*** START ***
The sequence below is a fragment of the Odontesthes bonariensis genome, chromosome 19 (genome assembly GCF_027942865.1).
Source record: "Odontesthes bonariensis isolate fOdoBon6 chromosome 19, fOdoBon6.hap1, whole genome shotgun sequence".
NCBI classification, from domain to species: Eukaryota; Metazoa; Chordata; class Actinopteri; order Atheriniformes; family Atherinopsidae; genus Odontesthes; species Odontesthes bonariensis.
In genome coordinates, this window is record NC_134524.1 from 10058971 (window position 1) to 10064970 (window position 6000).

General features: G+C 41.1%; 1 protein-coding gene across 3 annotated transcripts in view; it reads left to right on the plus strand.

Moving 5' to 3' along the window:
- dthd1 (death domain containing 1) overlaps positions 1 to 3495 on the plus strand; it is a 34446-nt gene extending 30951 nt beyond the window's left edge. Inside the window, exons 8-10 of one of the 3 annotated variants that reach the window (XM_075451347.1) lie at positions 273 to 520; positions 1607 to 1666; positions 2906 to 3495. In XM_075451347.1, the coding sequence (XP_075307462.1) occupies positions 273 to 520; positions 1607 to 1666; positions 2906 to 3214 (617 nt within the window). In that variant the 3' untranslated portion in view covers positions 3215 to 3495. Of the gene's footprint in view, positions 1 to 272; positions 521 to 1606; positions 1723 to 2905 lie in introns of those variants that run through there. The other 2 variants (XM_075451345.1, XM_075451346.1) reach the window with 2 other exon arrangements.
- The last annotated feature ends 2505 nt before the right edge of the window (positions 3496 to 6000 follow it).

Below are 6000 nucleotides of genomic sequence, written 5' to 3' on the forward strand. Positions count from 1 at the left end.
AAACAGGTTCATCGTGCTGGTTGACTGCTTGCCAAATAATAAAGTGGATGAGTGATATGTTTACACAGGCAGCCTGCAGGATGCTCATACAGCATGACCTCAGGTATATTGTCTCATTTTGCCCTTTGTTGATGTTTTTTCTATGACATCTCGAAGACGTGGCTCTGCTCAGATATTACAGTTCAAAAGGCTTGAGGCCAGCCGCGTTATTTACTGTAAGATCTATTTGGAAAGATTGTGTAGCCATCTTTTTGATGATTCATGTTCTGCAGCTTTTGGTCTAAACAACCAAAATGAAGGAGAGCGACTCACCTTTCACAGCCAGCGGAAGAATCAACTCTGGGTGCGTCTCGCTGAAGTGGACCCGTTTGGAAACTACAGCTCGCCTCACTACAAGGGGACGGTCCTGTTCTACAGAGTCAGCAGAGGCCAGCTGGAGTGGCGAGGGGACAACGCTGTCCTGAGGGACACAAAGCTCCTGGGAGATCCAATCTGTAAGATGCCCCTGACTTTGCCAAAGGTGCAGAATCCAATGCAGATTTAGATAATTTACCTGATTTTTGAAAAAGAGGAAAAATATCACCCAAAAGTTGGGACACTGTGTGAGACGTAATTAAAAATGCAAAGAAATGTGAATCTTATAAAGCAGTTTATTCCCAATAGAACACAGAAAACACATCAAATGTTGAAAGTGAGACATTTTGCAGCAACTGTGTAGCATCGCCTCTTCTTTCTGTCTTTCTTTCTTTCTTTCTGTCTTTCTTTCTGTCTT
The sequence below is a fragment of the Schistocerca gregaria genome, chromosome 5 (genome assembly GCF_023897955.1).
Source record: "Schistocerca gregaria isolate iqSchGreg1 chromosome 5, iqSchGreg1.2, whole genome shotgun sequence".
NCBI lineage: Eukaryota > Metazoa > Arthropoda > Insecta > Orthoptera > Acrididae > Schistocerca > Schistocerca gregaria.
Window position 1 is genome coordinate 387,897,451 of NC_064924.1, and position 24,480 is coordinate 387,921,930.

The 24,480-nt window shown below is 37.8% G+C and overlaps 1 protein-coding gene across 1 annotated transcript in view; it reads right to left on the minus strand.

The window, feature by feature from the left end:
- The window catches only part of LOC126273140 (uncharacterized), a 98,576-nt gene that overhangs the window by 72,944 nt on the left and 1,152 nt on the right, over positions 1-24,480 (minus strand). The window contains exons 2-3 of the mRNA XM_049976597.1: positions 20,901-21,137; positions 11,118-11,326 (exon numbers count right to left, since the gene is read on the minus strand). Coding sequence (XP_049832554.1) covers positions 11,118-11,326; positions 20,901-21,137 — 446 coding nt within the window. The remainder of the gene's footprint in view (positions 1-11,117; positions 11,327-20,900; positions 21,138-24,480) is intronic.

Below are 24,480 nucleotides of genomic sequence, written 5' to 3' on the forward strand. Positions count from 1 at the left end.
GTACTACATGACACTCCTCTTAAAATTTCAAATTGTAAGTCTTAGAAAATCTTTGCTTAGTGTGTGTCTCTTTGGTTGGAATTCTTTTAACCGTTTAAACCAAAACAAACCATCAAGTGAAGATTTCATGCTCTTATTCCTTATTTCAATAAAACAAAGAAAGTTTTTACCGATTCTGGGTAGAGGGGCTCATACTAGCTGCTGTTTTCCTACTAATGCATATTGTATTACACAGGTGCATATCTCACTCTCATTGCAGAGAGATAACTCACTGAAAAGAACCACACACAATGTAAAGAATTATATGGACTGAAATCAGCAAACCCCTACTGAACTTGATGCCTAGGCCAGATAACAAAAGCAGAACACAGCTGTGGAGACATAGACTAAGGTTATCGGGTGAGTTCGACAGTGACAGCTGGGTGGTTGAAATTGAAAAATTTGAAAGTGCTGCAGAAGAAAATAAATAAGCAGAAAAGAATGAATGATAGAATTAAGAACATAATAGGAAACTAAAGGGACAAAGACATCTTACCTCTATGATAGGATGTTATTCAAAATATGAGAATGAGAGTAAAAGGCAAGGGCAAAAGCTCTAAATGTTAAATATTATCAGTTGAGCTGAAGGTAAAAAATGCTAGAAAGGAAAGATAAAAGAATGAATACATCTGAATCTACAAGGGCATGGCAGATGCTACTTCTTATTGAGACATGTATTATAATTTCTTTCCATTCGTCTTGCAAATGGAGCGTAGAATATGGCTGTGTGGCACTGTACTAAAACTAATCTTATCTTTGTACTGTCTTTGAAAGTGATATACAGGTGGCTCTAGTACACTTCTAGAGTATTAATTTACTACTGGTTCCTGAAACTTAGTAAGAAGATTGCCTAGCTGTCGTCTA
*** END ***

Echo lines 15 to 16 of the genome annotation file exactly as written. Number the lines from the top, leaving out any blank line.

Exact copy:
The 24,480-nt window shown below is 37.8% G+C and overlaps 1 protein-coding gene across 1 annotated transcript in view; it reads right to left on the minus strand.

The window, feature by feature from the left end: